Posts Tagged ‘religion’

As I’ve mentioned before, I’m not a religious person.  But seeing as it’s Holy Week, a spiritually themed post seems in order.   In fact religion has been quite prominent in the media lately what with this guy newly on the scene…

Pope Francis I image credit ABC News

Pope Francis I image credit ABC News


And this recent and shocking revelation behind the failure to pass the proposal that would have allowed female vicars to become bishops in the Anglican church…


Therefore, I thought it appropriate to share my recent telly encounters with two men of faith – the first is a small village Catholic priest who solves murders in his ample spare time and the other, a well-meaning Anglican vicar who’s in over his head trying to manage his shambolic inner city parish.

Father Brown

Father Brown image credit bbc.co.uk

Father Brown as portrayed by Mark Williams, well-known for playing other famous “fathers” including Arthur Weasley and Brian, Rory Williams’ dad from Doctor Who
image credit bbc.co.uk


While it’s obvious that the Church is Father Brown’s primary gig, the investigation of murders and other serious crimes in the 1950’s Cotswolds village of Kembleford is certainly his avocation.  Armed with his ever-present black umbrella, our cleric can frequently be seen, cassock fluttering behind him as he pedals his trusty bicycle hither and yon in pursuit of elusive criminals. Most importantly, he always seeks the truth, even when another explanation might be more convenient.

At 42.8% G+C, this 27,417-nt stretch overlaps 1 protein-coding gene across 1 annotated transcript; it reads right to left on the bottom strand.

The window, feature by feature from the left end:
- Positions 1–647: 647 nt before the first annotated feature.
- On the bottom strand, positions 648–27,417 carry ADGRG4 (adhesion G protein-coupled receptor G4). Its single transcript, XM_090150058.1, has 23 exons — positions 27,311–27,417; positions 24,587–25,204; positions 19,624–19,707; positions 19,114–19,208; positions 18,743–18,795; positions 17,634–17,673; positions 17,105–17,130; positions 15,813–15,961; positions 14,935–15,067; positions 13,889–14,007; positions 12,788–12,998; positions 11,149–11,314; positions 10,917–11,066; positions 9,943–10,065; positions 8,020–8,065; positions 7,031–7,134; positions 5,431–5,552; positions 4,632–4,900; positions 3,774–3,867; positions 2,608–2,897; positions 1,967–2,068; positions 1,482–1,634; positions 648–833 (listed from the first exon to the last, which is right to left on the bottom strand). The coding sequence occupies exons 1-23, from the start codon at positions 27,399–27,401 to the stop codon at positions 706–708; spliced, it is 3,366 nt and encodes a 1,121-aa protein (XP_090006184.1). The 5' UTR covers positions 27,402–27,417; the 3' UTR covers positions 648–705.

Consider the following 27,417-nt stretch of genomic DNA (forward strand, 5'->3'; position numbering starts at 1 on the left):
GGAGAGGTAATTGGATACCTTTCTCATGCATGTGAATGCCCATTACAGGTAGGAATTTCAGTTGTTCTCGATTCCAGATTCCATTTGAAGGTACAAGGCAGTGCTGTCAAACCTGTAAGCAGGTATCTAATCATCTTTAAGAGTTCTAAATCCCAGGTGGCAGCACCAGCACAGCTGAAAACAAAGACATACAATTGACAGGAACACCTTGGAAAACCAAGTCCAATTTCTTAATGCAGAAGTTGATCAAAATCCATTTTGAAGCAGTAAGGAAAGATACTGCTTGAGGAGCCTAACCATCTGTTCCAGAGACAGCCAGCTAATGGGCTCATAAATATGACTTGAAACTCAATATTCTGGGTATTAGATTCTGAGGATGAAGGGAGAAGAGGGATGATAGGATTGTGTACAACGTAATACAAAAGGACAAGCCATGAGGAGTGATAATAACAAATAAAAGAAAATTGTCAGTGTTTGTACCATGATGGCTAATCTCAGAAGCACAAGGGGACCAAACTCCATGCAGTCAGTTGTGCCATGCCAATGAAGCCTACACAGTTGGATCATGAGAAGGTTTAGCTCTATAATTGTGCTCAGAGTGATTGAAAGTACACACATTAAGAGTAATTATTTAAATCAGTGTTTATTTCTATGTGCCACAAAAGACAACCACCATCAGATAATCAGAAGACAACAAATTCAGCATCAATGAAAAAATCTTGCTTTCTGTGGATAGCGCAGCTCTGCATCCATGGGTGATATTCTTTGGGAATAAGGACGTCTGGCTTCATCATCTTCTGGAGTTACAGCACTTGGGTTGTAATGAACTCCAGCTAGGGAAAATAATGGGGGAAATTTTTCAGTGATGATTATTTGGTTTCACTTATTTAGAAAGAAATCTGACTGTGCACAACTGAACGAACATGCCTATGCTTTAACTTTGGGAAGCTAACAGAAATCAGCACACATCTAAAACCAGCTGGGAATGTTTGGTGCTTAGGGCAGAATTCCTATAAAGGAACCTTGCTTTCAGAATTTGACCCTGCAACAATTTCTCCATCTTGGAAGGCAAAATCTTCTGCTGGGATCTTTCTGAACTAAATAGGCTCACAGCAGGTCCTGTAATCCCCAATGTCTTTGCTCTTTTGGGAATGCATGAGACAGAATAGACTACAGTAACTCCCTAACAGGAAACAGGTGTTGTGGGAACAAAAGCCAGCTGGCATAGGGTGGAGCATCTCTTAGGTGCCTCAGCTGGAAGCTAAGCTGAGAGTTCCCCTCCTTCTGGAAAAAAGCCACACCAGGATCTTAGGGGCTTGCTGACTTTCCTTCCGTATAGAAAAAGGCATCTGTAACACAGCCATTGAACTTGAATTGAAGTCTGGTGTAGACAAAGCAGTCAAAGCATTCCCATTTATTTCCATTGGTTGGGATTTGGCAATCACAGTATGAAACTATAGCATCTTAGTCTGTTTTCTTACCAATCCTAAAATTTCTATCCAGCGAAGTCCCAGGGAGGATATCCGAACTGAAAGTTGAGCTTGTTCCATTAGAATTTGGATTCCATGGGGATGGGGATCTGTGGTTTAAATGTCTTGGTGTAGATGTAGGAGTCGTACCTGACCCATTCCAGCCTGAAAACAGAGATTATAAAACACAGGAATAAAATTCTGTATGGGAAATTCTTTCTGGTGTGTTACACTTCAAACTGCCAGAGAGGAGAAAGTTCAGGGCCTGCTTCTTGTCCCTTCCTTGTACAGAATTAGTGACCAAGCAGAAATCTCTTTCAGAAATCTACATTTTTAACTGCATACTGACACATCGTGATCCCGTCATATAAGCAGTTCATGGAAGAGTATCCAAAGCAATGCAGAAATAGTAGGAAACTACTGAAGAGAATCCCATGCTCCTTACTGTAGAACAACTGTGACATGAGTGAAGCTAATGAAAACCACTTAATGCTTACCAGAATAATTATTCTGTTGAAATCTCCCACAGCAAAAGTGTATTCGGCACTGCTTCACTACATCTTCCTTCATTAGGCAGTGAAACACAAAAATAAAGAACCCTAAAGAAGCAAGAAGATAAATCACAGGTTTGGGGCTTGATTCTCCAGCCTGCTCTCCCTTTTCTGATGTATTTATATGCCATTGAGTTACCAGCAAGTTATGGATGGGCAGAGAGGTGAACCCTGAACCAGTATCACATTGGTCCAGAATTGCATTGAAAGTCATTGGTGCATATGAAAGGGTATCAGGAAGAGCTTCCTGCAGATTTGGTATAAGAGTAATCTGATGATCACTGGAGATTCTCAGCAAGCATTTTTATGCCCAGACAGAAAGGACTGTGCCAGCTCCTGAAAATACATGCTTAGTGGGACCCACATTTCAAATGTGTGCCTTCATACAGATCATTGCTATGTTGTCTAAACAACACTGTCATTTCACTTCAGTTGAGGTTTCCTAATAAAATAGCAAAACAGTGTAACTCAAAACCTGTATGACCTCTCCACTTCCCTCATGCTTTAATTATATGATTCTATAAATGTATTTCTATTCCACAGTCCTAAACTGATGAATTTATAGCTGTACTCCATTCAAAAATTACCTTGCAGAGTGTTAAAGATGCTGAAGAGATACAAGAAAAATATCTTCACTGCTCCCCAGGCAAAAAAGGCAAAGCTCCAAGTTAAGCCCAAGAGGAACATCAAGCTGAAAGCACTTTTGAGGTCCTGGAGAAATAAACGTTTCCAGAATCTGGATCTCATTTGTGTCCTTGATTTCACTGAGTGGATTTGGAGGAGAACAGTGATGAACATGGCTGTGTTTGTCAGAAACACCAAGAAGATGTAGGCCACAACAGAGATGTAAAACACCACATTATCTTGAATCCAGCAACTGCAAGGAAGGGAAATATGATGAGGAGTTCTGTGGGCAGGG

Another thing that makes Father Brown such a good detective is his advanced observational and listening skills, honed no doubt during his countless hours as confessor for his flock…and while suffering the endless blithering of village gossip, Mrs. McCarthy.

Father Brown is a man of humility, curiosity, compassion, patience and tolerance; a veritable saint, in fact.  How else could he possibly refrain from gloating every time he proves the village police chief, Inspector Valentine, wrong?



As accepting and calm an influence as Father Brown would no doubt be to a troubled soul, I think I’d prefer Reverend Adam Smallbone to be my spiritual advisor and I’ll tell you why.  He’s as frazzled and screwed up as the rest of us.  Between the demands of his home life (he and wife Alex are trying to conceive), his dysfunctional parishioners, and his charmingly cruel boss, Archdeacon Robert, Adam barely has time to listen to his calling, let alone carry it out.